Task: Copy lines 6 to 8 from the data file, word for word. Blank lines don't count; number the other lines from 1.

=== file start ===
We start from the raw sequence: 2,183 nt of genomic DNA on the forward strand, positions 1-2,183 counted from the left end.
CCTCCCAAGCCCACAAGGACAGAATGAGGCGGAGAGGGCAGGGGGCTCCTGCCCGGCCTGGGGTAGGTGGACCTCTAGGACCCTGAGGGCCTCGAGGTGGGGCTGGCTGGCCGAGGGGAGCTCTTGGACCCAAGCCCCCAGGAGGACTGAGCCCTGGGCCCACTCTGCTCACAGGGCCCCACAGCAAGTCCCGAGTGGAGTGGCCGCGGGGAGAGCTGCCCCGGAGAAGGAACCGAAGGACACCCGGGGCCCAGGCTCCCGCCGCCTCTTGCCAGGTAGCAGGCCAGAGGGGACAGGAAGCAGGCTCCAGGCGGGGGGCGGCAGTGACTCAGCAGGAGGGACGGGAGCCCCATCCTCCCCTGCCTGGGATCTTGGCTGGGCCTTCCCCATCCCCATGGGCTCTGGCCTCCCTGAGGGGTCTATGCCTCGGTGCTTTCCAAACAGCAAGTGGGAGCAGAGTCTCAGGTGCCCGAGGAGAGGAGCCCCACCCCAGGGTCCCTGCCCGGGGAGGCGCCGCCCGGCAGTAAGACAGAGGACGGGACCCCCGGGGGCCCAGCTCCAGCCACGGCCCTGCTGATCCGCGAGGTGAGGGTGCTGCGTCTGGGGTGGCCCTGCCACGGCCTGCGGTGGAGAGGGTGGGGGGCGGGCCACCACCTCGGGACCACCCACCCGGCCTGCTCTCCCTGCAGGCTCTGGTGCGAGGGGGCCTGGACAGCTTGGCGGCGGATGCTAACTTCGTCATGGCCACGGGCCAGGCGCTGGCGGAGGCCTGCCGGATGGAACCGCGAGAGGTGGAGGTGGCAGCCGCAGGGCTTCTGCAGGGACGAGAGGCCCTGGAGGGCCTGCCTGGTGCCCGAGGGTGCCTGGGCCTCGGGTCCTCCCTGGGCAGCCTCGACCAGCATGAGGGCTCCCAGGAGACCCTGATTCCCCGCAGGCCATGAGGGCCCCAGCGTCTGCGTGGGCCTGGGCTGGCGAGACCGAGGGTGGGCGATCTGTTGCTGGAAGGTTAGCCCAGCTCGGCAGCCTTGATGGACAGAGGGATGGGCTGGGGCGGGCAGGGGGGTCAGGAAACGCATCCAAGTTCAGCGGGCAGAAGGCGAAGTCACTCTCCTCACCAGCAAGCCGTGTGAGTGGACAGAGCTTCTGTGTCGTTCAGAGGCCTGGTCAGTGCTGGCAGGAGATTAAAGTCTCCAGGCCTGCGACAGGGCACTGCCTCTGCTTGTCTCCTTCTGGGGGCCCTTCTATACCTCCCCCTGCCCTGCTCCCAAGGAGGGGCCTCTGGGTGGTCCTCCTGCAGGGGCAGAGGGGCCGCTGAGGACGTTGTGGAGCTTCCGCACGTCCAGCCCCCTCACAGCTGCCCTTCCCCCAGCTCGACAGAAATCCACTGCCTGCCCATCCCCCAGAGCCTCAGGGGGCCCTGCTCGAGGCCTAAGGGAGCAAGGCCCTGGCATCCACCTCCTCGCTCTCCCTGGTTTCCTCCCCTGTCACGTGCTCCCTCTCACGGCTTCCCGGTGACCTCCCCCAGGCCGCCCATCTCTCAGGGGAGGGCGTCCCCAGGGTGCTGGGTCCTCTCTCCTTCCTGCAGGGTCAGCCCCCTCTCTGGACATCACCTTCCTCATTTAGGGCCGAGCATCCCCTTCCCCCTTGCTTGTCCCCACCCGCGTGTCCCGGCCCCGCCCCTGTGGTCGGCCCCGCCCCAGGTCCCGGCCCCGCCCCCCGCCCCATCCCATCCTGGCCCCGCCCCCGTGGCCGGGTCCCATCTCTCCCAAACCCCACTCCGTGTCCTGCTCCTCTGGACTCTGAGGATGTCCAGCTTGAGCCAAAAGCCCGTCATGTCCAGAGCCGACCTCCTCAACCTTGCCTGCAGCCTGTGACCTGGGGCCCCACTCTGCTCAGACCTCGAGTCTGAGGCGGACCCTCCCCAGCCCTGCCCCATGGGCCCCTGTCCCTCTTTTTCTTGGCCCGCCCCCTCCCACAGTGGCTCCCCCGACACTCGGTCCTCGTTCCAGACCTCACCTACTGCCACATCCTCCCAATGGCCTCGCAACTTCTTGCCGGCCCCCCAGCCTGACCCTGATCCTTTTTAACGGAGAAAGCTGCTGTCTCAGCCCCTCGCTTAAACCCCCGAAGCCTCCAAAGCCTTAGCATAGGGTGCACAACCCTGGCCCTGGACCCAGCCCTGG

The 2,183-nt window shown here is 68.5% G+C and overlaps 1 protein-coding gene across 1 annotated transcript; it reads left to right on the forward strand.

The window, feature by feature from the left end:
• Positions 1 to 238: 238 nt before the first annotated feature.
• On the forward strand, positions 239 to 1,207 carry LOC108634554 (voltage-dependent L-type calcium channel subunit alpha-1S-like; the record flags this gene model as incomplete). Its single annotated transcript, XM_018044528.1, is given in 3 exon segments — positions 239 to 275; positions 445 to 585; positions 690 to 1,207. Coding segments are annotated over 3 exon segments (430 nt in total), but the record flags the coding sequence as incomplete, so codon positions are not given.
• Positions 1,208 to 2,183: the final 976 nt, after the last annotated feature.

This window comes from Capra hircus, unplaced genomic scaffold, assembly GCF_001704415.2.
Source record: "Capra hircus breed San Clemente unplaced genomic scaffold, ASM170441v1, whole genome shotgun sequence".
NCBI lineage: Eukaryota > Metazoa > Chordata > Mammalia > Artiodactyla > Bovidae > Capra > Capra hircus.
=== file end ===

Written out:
• On the forward strand, positions 239 to 1,207 carry LOC108634554 (voltage-dependent L-type calcium channel subunit alpha-1S-like; the record flags this gene model as incomplete). Its single annotated transcript, XM_018044528.1, is given in 3 exon segments — positions 239 to 275; positions 445 to 585; positions 690 to 1,207. Coding segments are annotated over 3 exon segments (430 nt in total), but the record flags the coding sequence as incomplete, so codon positions are not given.
• Positions 1,208 to 2,183: the final 976 nt, after the last annotated feature.

This window comes from Capra hircus, unplaced genomic scaffold, assembly GCF_001704415.2.